April ?a.prtex2html_wrap_inline45207Il
Aprilwoche ?a.prtex2html_wrap_inline45207Il#vtex2html_wrap_inline45207tex2html_wrap_inline45207O.x+@
Arzttermin ?tex2html_wrap_inline45207a6tst#tE6.mtex2html_wrap_inline45207tex2html_wrap_inline45207i:n
Aschermittwoch ?tex2html_wrap_inline45207tex2html_wrap_inline45207a.S6#mtex2html_wrap_inline45207It#vtex2html_wrap_inline45207tex2html_wrap_inline45207Ox
Auf_Wiederh"oren ?aUf##vtex2html_wrap_inline45207i:.d6#htex2html_wrap_inline45207tex2html_wrap_inline452072:.r+@n
Auf_Wiederschauen ?aUf##vtex2html_wrap_inline45207i:.d6#Stex2html_wrap_inline45207tex2html_wrap_inline45207aU.+@n
Auf_Wiedersehen ?aUf##vtex2html_wrap_inline45207i:.d6#ztex2html_wrap_inline45207tex2html_wrap_inline45207e:.+@n
August ?aU.gtex2html_wrap_inline45207Ust ?tex2html_wrap_inline45207aU.gUst
Augustwoche ?aU.gtex2html_wrap_inline45207Ust#vtex2html_wrap_inline45207tex2html_wrap_inline45207O.x+@
Ausweichm"oglichkeit ?tex2html_wrap_inline45207aUs#vtex2html_wrap_inline45207tex2html_wrap_inline45207aIC#mtex2html_wrap_inline45207tex2html_wrap_inline452072:k.+lIC.+kaIt
Table 6.5: Extract from the VERBMOBIL pronunciation table 

The convention has been designed to permit the removal of information which is not required, or the selection of useful subsets of the table using simple UNIX tool commands; the use of ``tex2html_wrap_inline45207'' for primary and secondary stress  permits simple generalisation over both.

More complex lexical databases

In a complex project, lexical information from several sources may need to be integrated in a fashion which permits flexible further development work even when the information cannot easily be reduced to a logically fully consistent and well-defined system. A situation such as this will arise when alternative modules, based on different principles, are to be made available for the same system. For instance, two different syntactic components will define different forms of syntactic ambiguity and be associated in different ways with semantic ambiguities. And morphological ambiguities arise with inflected  forms in highly inflecting languages. In order to achieve any kind of integration, at least the word form representations will need to be consistent. The hybrid information sources will have to be represented as conjunctions of the values of independent attributes (i.e. fields within a record), with separate disjunctions, where relevant, within fields.

In general, spoken language projects have been based on the idealised notion of a single, well-defined, consistent and complete; this situation might reasonably be expected to correspond to the reality of a system developed in a single laboratory at one specific location. However, larger scale projects need to be able to cope with hybrid lexical information of the kind just outlined. A project of this type is the VERBMOBIL  project funded by the German government, with international participation.

A general product-oriented solution would obviouly use a product standard database (see the Appendices and Chapter 5), but an illustration of the typical R&D style UNIX database is given here for the sake of simplicity as an example of a database structure designed for hybrid lexical information.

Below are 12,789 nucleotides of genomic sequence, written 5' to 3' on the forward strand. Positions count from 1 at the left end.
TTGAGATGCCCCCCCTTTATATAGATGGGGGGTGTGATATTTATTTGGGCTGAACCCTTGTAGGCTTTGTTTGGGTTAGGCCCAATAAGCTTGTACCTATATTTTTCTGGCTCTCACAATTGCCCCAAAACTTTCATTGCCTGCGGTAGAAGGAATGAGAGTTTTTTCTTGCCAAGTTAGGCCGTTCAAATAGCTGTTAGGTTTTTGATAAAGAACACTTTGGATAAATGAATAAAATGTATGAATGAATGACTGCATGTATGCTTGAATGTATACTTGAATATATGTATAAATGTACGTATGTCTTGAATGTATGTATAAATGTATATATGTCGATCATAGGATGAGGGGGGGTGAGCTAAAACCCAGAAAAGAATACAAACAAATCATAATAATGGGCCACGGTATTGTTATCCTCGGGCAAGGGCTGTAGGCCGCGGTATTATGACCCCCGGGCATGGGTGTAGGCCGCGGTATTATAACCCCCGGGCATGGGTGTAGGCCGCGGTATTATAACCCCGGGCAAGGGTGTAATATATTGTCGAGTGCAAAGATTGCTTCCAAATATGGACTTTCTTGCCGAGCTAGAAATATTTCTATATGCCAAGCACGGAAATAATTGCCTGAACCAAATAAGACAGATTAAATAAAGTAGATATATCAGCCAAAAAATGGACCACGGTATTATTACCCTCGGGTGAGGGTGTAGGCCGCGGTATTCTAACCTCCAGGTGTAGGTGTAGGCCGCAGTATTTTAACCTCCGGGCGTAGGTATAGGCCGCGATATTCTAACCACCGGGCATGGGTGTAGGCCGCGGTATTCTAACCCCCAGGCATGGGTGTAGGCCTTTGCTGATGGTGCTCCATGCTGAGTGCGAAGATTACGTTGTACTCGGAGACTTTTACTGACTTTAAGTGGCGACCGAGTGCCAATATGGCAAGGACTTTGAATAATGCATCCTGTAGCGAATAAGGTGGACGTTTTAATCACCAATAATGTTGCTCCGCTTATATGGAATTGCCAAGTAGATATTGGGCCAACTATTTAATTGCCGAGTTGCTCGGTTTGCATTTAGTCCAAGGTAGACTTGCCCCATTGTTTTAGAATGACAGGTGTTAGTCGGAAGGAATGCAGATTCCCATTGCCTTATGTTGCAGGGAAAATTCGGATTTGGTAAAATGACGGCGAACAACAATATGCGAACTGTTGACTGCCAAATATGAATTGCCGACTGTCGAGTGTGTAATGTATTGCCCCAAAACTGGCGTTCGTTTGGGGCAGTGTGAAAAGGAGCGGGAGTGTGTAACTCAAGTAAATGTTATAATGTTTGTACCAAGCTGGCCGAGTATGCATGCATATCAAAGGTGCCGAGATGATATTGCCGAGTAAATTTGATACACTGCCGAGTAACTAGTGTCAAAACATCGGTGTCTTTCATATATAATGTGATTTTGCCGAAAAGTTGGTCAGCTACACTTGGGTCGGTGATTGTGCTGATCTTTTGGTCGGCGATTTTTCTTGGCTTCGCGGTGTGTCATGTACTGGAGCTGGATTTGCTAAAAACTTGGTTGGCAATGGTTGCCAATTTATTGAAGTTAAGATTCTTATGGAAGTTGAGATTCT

Internal database structure (standard UNIX database format):

Example of record structure:

Example of human-readable formatting

Entry 372: Mutter
  Orth: Mutter
  A3:   mU!t6
  B1:   nomen,akk,fem,sg,@empty@,@empty@,Raute,@empty@
  D1:   nom

On UNIX systems, laboratory-specific acquisition and access routines for ASCII lexical databases are frequently writen with sandard UNIX script languages for ASCII character stream processing. If the resources are available to produce fully specified C and C++ programmes, then of course this is to be preferred. The UNIX tools are useful for prototyping and ad hoc format conversion and informal exchange within the speech development community, but are not to be recommended for commercial use.

The following example illustrates simple UNIX script programming for human-readable format conversion (transformation of selected named attributes of a database record into the attribute format given above):

# dbviewr
# Prettyprint of single entries
# and attributes in lexicon database
# with regular expression matching
# Uses UNIX tools:
#  gawk (i.e. gnu awk), sed, tr
# (Note: sed and tr are used for illustration, and would
#        normally be emulated in gawk)
# Database structure:
# Header: Record 1: Fields containing attribute names.
#         Record 2: Other information.
# Body:   Records >2: Database relation.

if [ $# -lt 3 ]
 echo "Usage: dbview dbname attribute* regexp"

# The GNU version of the awk script language is used:
gawk '
# Transfer the keyword from the command line to an awk variable:
BEGIN {keyword = ARGV[ARGC-1]}
# Identify the attributes in the first record whose values
# are to be queried.
NR == 1 {{for (i=2 ; i < ARGC ; i++)
        {for (j=1 ; j <= NF ; j++)
        if (ARGV[i] == $j) {attrib[j] = "yes"; attname[j] = $j}}}
        {for (i = 2 ; i < ARGC ; i++)
# Find required keyword entry/entries in body of database,
# print required values and set 'found' flag:
$1 ~ keyword && NR > 2  {print "\nEntry " NR-2 ":", $1
        {for (i=1 ; i <= NF ; i++)
        if (attrib[i] ~ "yes") {print "  " attname[i] ":\t" $i
# Print message if no entry was found for the keyword.
END {if (found!="yes") {print "No entry found for",keyword,
' $* |

# Pipe to sed script language,
# translate all sequences of two colons into a slash, all single
# colons into a single colon followed by eight spaces:
sed -e "s/;;/\//g
        s/;/&        /g" |

# Pipe to tr character translator,
# translate all single colons into a linefeed (newline):
tr ";" "\012"

For an overview of related format conversion techniques, see [Aho et al. (1987)], [Dougherty (1990)], [Wall & Schwartz (1991)].